Removing exotic plant species has a much greater impact on ecosystems than previously thought. Pollination processes become more efficient, and the pollination network soon becomes more resilient. These are the findings of a major field study carried out on the Seychelles, details of which biology researchers of the TU Darmstadt are now publishing online, before an article appears in the scientific journal, Nature.
Ecosystem restoration often focuses on plant species, explains PD Dr Christopher Kaiser-Bunbury, member of the Ecological Networks Study Group of the TU Darmstadt Biology Department. Kaiser-Bunbury is the lead author of the article "Ecosystem restoration strengthens pollination network resilience and function" which is published in the international journal Nature. An established method was used to remove all non-native plants that were becoming too dominant and invasive. "Up until this point, however, we did not know whether interfering with the vegetation in this way would have any effect on pollinators and, in turn, on important processes within the ecosystem." This very question was the focus of biologists in a research project carried out on eight inselbergs on the Seychelles' largest island, Mahé.
In a defined area on four inselbergs, all exotic flora -- such as cinnamon, eucalyptus and Prune de France -- was removed, leaving behind the original, native vegetation. For comparison, the vegetation of four other inselbergs was left untouched.
Kaiser-Bunbury and his team observed the plants, and counted and catalogued the pollinating animals -- bees, wasps, flies, beetles, moths, butterflies, birds and geckos -- over a period of eight months from September 2012 to May 2013. The resulting data reveals the significant impact of vegetation restoration. On the restored inselbergs, the team noted up to 22% more pollinator species, with pollinators visiting plants 23% more frequently. Plants produced around 17% more flowers, which correlated with a significantly higher fruit yield.
Generalised pollinators visit a wider variety of plant species
These observed findings allow researches not only to draw conclusions from the direct species patterns, but they also provide an insight into the underlying interactions within the ecosystem. According to Kaiser-Bunbury, restoration improved the quality of pollination. Plants needed fewer visits from pollinators to produce a higher proportion of fruit to develop. The interaction between plants and pollinators also became more complex: pollinator species in the restored systems were more generalised than those in the non-restored inselbergs. Generally speaking, pollinators were considerably less selective and visited more plant species in the restored communities. "Our experiments suggest that restoration results in functionally diverse and stronger plant and animal networks," explains Kaiser-Bunbury. "The study shows that damage within an ecosystem is reversible, at least to a certain extent." Patterns to support this conclusion were observed by Kaiser-Bunbury and his team just a few months after restoration work had been carried out.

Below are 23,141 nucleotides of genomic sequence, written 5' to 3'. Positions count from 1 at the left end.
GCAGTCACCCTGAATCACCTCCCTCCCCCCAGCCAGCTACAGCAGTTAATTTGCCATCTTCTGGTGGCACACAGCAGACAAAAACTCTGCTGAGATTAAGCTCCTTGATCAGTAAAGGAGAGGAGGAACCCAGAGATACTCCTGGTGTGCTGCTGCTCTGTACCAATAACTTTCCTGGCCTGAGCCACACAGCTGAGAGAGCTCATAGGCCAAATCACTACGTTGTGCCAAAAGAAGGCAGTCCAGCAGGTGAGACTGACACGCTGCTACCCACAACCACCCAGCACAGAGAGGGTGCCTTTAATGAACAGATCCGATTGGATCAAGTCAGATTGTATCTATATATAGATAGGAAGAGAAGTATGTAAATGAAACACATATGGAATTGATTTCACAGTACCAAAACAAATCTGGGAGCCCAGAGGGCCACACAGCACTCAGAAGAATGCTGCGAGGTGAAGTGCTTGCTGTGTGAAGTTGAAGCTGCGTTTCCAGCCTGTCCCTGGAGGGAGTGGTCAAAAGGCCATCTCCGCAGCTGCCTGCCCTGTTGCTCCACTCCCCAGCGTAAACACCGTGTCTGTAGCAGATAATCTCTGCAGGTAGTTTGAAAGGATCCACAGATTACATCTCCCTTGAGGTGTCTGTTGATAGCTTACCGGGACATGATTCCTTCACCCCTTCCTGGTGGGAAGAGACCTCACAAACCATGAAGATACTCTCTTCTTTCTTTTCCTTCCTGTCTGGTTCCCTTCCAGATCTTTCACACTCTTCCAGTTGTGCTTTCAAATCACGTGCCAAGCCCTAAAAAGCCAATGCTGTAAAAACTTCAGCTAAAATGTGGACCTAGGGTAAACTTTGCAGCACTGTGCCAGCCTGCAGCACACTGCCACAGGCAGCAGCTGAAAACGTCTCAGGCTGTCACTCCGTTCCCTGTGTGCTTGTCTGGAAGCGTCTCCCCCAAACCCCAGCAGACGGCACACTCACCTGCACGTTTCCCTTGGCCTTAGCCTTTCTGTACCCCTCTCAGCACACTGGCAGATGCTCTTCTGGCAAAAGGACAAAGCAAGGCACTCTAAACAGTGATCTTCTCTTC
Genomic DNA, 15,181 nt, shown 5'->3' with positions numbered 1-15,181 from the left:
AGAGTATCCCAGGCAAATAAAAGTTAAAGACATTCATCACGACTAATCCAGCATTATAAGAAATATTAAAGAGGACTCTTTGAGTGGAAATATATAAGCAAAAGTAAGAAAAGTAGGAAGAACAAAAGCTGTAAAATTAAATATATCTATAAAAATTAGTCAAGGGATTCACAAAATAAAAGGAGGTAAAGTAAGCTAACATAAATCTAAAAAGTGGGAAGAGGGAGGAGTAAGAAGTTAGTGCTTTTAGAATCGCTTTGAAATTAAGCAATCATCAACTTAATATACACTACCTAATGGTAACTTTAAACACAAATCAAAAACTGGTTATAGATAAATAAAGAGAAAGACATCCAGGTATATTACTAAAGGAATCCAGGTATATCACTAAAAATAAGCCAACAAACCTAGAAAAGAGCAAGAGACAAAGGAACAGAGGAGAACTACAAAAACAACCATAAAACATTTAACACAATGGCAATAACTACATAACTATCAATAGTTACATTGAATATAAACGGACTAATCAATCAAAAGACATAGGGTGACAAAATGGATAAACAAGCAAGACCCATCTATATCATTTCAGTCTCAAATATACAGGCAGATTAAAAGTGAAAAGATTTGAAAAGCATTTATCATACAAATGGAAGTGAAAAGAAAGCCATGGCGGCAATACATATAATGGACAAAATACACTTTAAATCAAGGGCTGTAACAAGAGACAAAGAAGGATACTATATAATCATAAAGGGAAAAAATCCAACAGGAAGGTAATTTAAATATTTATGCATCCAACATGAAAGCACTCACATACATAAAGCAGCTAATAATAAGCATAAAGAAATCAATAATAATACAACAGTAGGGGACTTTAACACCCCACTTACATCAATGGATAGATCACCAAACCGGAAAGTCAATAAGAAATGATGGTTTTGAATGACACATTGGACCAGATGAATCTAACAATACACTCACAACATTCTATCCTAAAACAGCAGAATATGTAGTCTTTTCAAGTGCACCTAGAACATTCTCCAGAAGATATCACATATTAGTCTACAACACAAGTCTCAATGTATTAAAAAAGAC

One of the factors that enable the system to respond rapidly to restoration could be the concept of "ecological memory," as Kaiser-Bunbury explains. The high pollination rate may be due to interactions between different pollinator species that show functional similarities to the original community and processes. This explains how they can quickly and efficiently react to any disturbance. It is also possible that pollinators from the surrounding forests are able to return to inselbergs once they have been restored, to visit native flowers. Because the overgrowth of exotic plants has been removed, pollinators can find and approach native flowers more easily. The thinned vegetation also means that pollinators lose less pollen as they move from one plant to another.
When restoration involves the removal of exotic species it allows native plants to get more light, water and nutrients, the latter of which are scarce on the Seychelles. This study goes beyond these direct effects of restoration. The authors show that there is a clear relationship between the composition of the ecological network and its overall functions. According to Kaiser-Bunbury, restoration does not aim to return a degraded area to its original state. "We demonstrate that restoration plays a role in reactivating natural processes. In other words, it's a helping hand to restore balance to the system."
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